To Heat an Object
by Ron Kurtus (revised 16 January 2019)
To heat an object or system means to transfer thermal energy from something of a higher temperature to a lower temperature object. This process of energy transfer is called heating the object. Also, feeling heat means sensing the increase in temperature.
An object does not possess "heat". The appropriate term is thermal energy, which may be transferred by conduction, convection, or radiation.
The standard unit of heat or thermal energy measurement is the calorie.
Questions you may have include:
- What is the heating process?
- How does heat get from one object to another?
- What is the measure of heat energy?
This lesson will answer those questions. Useful tool: Units Conversion
Heat is energy in transit
Heating an object means you are transferring thermal energy from a higher temperature area in order to raise the object's temperature.
An object feels warm or hot if its temperature is higher than your skin. To say something is hot means its temperature is relatively high.
Cooling an object is when you are transferring thermal energy from the object from an another object that is at a lower temperature. You could say you are removing thermal energy from your object.
An object feels cool or cold if its temperature is lower than your skin. To say something is cold means its temperature is relatively low.
Whether heating or cooling, the end result is that the two objects become the same temperature after a period of time. This is called thermal equilibrium.
Heat energy is transferred from an object of high temperature to one of lower temperature by conduction, convention and radiation. This process is usually called heat transfer or heat flow, although it is the thermal energy that is really being transferred.
(See Heat Transfer for more information on that subject.)
Conduction is when materials are in physical contact and kinetic energy is transferred through collisions of their particles, according to the Kinetic Theory of Matter.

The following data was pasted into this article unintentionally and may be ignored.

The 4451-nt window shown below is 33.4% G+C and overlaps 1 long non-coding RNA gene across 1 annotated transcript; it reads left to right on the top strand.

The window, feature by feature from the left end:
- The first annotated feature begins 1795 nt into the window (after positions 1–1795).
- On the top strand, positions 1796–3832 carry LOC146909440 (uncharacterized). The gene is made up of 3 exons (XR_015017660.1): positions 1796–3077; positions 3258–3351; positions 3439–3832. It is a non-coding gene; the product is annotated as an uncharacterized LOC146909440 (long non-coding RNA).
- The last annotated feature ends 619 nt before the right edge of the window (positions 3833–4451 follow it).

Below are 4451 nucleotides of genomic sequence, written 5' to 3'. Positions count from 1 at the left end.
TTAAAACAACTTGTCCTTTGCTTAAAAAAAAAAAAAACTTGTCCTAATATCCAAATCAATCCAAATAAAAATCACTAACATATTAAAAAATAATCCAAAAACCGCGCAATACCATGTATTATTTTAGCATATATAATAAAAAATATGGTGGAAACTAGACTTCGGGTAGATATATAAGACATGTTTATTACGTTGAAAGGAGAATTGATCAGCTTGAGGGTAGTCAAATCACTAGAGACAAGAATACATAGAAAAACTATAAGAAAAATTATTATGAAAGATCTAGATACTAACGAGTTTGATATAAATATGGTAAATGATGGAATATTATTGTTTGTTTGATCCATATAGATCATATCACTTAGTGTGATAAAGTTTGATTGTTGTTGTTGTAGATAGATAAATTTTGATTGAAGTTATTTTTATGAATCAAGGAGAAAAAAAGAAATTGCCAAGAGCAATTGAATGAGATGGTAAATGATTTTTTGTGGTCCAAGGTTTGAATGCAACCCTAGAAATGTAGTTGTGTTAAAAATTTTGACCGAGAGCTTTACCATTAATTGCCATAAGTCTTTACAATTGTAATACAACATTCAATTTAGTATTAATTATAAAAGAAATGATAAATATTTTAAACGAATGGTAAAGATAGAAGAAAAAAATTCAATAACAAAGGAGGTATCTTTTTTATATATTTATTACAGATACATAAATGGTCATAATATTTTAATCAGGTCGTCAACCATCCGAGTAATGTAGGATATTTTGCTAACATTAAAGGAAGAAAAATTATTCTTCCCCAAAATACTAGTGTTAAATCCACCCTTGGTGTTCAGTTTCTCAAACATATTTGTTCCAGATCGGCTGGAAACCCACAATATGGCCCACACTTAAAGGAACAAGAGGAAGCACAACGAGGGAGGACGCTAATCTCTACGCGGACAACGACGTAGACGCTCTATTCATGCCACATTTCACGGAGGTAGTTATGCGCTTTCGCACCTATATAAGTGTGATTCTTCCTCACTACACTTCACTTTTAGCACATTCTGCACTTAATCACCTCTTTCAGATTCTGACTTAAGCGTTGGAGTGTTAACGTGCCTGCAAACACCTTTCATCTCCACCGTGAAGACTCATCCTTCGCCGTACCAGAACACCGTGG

(See Kinetic Theory of Matter for more information on that subject.)
Convection is the movement of thermal energy from one area to another in a liquid or gas.
Radiation is when warm or hot matter emits electromagnetic radiation—especially infrared—that is then absorbed by an object at a distance. The absorption heats the second object.
Units of heat
The amount of heat or thermal energy transferred from one object to another can be measured in joules, which is the unit of energy. But more often, you see heat measured in calories. A calorie (cal) is the amount of energy required to raise the temperature of 1 gram of of water by 1° C.
The relationship between joules and calories is: 1 cal = 4.186 J.
A kilocalorie (kcal) equals 1000 calories. Transferring 1 kcal of heat to 1 kilogram of water will increase its temperature 1° C. A kilocalorie is also called a Calorie (with a capital "C") by those dealing with food and diets. When you hear that some food has 200 Cal, that means it has the potential of transferring 200 kilocalories of heat energy to the body.
In the United States, some use the BTU (British Thermal Unit) as a unit of heat transfer. A BTU is defined as the quantity of energy necessary to raise the temperature of 1 lb. of water 1° Fahrenheit. Often the BTU is used to indicate the heat capacity of a home furnace.
To heat an object means to transfer thermal energy from the higher to lower temperature object. Heat transfer between objects is done by conduction, convection and radiation. The standard unit of heat measurement is the calorie.
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To Heat an Object